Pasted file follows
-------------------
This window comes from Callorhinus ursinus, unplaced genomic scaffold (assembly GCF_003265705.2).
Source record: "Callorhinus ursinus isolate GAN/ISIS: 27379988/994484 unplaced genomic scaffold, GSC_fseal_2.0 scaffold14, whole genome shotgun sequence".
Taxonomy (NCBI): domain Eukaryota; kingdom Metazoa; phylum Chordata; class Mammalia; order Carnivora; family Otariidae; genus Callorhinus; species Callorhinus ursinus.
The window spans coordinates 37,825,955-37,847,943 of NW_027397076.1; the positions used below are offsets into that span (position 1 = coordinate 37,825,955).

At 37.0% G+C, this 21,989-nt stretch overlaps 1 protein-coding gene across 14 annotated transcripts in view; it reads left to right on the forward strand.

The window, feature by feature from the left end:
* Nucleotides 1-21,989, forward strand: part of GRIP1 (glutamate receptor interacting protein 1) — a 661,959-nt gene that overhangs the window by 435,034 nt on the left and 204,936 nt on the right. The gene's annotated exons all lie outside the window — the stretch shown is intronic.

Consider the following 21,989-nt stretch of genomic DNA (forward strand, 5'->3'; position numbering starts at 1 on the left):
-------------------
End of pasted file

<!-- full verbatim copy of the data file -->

This window comes from Callorhinus ursinus, unplaced genomic scaffold (assembly GCF_003265705.2).
Source record: "Callorhinus ursinus isolate GAN/ISIS: 27379988/994484 unplaced genomic scaffold, GSC_fseal_2.0 scaffold14, whole genome shotgun sequence".
Taxonomy (NCBI): domain Eukaryota; kingdom Metazoa; phylum Chordata; class Mammalia; order Carnivora; family Otariidae; genus Callorhinus; species Callorhinus ursinus.
The window spans coordinates 37,825,955-37,847,943 of NW_027397076.1; the positions used below are offsets into that span (position 1 = coordinate 37,825,955).

At 37.0% G+C, this 21,989-nt stretch overlaps 1 protein-coding gene across 14 annotated transcripts in view; it reads left to right on the forward strand.

The window, feature by feature from the left end:
* Nucleotides 1-21,989, forward strand: part of GRIP1 (glutamate receptor interacting protein 1) — a 661,959-nt gene that overhangs the window by 435,034 nt on the left and 204,936 nt on the right. The gene's annotated exons all lie outside the window — the stretch shown is intronic.

Consider the following 21,989-nt stretch of genomic DNA (forward strand, 5'->3'; position numbering starts at 1 on the left):